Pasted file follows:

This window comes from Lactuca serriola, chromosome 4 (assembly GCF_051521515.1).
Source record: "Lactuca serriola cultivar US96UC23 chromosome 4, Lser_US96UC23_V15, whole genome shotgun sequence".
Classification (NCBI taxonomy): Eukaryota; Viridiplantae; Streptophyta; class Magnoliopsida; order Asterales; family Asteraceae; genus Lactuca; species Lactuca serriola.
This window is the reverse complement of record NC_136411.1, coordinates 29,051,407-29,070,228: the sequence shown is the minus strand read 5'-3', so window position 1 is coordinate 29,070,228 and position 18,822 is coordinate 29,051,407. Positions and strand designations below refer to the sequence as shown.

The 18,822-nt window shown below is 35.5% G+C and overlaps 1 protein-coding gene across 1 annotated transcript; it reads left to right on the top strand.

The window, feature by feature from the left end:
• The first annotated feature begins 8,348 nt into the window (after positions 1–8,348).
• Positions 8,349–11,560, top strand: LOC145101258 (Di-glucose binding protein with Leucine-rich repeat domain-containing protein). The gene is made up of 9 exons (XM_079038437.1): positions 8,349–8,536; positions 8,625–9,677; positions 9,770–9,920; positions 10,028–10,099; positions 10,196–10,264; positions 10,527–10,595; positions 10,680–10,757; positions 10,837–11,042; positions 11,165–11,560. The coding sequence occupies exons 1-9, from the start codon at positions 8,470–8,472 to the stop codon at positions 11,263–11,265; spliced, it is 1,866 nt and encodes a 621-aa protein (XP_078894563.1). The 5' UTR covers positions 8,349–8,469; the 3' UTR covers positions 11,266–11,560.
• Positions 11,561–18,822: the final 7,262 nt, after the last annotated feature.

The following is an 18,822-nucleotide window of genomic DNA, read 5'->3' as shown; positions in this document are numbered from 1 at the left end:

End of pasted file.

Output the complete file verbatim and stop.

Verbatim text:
This window comes from Lactuca serriola, chromosome 4 (assembly GCF_051521515.1).
Source record: "Lactuca serriola cultivar US96UC23 chromosome 4, Lser_US96UC23_V15, whole genome shotgun sequence".
Classification (NCBI taxonomy): Eukaryota; Viridiplantae; Streptophyta; class Magnoliopsida; order Asterales; family Asteraceae; genus Lactuca; species Lactuca serriola.
This window is the reverse complement of record NC_136411.1, coordinates 29,051,407-29,070,228: the sequence shown is the minus strand read 5'-3', so window position 1 is coordinate 29,070,228 and position 18,822 is coordinate 29,051,407. Positions and strand designations below refer to the sequence as shown.

The 18,822-nt window shown below is 35.5% G+C and overlaps 1 protein-coding gene across 1 annotated transcript; it reads left to right on the top strand.

The window, feature by feature from the left end:
• The first annotated feature begins 8,348 nt into the window (after positions 1–8,348).
• Positions 8,349–11,560, top strand: LOC145101258 (Di-glucose binding protein with Leucine-rich repeat domain-containing protein). The gene is made up of 9 exons (XM_079038437.1): positions 8,349–8,536; positions 8,625–9,677; positions 9,770–9,920; positions 10,028–10,099; positions 10,196–10,264; positions 10,527–10,595; positions 10,680–10,757; positions 10,837–11,042; positions 11,165–11,560. The coding sequence occupies exons 1-9, from the start codon at positions 8,470–8,472 to the stop codon at positions 11,263–11,265; spliced, it is 1,866 nt and encodes a 621-aa protein (XP_078894563.1). The 5' UTR covers positions 8,349–8,469; the 3' UTR covers positions 11,266–11,560.
• Positions 11,561–18,822: the final 7,262 nt, after the last annotated feature.

The following is an 18,822-nucleotide window of genomic DNA, read 5'->3' as shown; positions in this document are numbered from 1 at the left end: